U.S. Senators unveiled comprehensive federal online privacy legislation to establish privacy rights, outlaw harmful and deceptive practices and improve data security safeguards for the record number of American consumers who now shop or conduct business online.
The Consumer Online Privacy Rights Act (COPRA) gives Americans control over their personal data; prohibits companies from using consumers’ data to harm or deceive them; establishes strict standards for the collection, use, sharing, and protection of consumer data; protects civil rights; and penalizes companies that fail to meet data protection standards. The legislation also codifies the rights of individuals to pursue claims against entities that violate their data privacy rights.
Former Director of the Federal Trade Commission’s Bureau of Consumer Protection and Georgetown Law Professor David Vladeck says, “The bill not only codifies privacy as a right —a measure long overdue —but it also recognizes that ‘rights’ that are unenforceable are empty gestures. For that reason, the bill not only restores control of personal information to consumers, but equally important, the bill gives consumers and the Federal Trade Commission real tools to hold companies accountable when they collect information without permission, when they fail to reasonably safeguard consumers' information, or when they misuse that information.”
“In the growing online world, consumers deserve two things: privacy rights and a strong law to enforce them,” Ranking Member Maria Cantwell said. “They should be like your Miranda rights—clear as a bell as to what they are and what constitutes a violation.”
“Companies continue to profit off of the personal data they collect from Americans, but they leave consumers completely in the dark about how their personal information is being used. Consumers have a right to know if their personal data is being sold and to easily see what data has already been distributed,” said Senator Amy Klobuchar. “Our legislation establishes digital rules of the road for companies, ensures that consumers have the right to access and control how their personal data is being used, and gives the Federal Trade Commission and state attorneys general the tools they need to hold big tech companies accountable. It’s time for Congress to pass comprehensive privacy legislation.”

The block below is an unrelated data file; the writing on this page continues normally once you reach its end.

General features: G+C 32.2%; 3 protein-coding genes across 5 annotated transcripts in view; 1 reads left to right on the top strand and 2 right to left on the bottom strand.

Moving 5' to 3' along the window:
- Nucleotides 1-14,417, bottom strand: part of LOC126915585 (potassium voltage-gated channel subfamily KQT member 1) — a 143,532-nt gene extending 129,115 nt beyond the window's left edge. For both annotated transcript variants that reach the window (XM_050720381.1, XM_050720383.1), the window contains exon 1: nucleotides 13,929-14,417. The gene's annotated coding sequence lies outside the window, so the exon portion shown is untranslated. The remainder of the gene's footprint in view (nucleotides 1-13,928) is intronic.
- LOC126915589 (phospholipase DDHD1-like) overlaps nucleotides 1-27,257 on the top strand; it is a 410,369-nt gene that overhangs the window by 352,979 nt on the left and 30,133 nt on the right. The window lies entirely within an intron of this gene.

This bill tackles teen privacy with new safeguards, recognizing the need to do more to protect children and young people’s online privacy, says a press release.
Steve Durbin, managing director of the Information Security Forum, a London-based authority on cyber, information security and risk management, notes, “In much the same way as GDPR began a far reaching debate over the rights of the individual, so too is this piece of legislation continuing a similar conversation across America. What is clear is that privacy is becoming more of an issue in the United States and there is a very real need for a Federal law to avoid States introducing their own variations and interpretations on privacy which adds a further compliance burden to already overstretched businesses looking to understand and comply with their obligations across the various regions in which they are transacting business.”
Robert Cruz, information security expert, says, “This looks like a good step to provide a common privacy floor that could eliminate some of the major differences between states. In particular, the consent provisions for sharing data, the need to state the specific business purpose that data is collected for and the annual inspection of data protection controls are all areas where we see firms looking for a common set of rules to reconcile the various state jurisdictions. What is also useful in this proposal is allowing states to enforce their own laws, which will allow individual states to pursue more aggressive measures against companies whose business models are dependent on ad-driven revenue based upon how prevalent those firms are in those specific states.”
The full text of the Consumer Online Privacy Rights Act (COPRA) can be found HERE.